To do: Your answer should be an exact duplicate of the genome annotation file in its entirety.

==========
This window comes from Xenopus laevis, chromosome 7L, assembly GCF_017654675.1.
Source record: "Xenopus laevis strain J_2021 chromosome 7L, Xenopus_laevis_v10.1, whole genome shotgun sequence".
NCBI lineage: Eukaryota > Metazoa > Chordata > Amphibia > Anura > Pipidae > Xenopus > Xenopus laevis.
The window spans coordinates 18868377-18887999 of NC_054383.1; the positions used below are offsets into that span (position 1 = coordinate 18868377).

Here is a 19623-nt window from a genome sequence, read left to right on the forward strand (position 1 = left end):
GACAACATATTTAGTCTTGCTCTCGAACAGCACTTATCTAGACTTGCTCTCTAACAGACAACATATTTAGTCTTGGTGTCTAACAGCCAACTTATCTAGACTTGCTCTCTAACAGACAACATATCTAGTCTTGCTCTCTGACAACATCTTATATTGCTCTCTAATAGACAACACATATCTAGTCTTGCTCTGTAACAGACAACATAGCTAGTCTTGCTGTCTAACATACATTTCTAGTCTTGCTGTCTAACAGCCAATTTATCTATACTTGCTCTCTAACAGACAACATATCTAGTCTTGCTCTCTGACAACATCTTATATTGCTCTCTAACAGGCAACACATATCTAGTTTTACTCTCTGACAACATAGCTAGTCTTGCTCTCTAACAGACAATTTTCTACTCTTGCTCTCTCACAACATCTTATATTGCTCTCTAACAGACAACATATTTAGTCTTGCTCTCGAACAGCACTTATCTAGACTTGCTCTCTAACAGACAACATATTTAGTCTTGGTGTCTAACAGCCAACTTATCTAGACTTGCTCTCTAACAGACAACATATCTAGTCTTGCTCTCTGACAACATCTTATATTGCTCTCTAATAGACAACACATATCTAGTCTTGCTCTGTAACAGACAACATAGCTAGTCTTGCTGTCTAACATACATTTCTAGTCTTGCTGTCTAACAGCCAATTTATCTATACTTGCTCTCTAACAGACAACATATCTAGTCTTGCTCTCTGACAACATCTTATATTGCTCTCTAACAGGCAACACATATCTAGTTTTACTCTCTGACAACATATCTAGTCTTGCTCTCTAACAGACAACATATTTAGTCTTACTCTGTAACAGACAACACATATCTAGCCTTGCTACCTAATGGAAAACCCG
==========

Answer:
This window comes from Xenopus laevis, chromosome 7L, assembly GCF_017654675.1.
Source record: "Xenopus laevis strain J_2021 chromosome 7L, Xenopus_laevis_v10.1, whole genome shotgun sequence".
NCBI lineage: Eukaryota > Metazoa > Chordata > Amphibia > Anura > Pipidae > Xenopus > Xenopus laevis.
The window spans coordinates 18868377-18887999 of NC_054383.1; the positions used below are offsets into that span (position 1 = coordinate 18868377).

Here is a 19623-nt window from a genome sequence, read left to right on the forward strand (position 1 = left end):
GACAACATATTTAGTCTTGCTCTCGAACAGCACTTATCTAGACTTGCTCTCTAACAGACAACATATTTAGTCTTGGTGTCTAACAGCCAACTTATCTAGACTTGCTCTCTAACAGACAACATATCTAGTCTTGCTCTCTGACAACATCTTATATTGCTCTCTAATAGACAACACATATCTAGTCTTGCTCTGTAACAGACAACATAGCTAGTCTTGCTGTCTAACATACATTTCTAGTCTTGCTGTCTAACAGCCAATTTATCTATACTTGCTCTCTAACAGACAACATATCTAGTCTTGCTCTCTGACAACATCTTATATTGCTCTCTAACAGGCAACACATATCTAGTTTTACTCTCTGACAACATAGCTAGTCTTGCTCTCTAACAGACAATTTTCTACTCTTGCTCTCTCACAACATCTTATATTGCTCTCTAACAGACAACATATTTAGTCTTGCTCTCGAACAGCACTTATCTAGACTTGCTCTCTAACAGACAACATATTTAGTCTTGGTGTCTAACAGCCAACTTATCTAGACTTGCTCTCTAACAGACAACATATCTAGTCTTGCTCTCTGACAACATCTTATATTGCTCTCTAATAGACAACACATATCTAGTCTTGCTCTGTAACAGACAACATAGCTAGTCTTGCTGTCTAACATACATTTCTAGTCTTGCTGTCTAACAGCCAATTTATCTATACTTGCTCTCTAACAGACAACATATCTAGTCTTGCTCTCTGACAACATCTTATATTGCTCTCTAACAGGCAACACATATCTAGTTTTACTCTCTGACAACATATCTAGTCTTGCTCTCTAACAGACAACATATTTAGTCTTACTCTGTAACAGACAACACATATCTAGCCTTGCTACCTAATGGAAAACCCG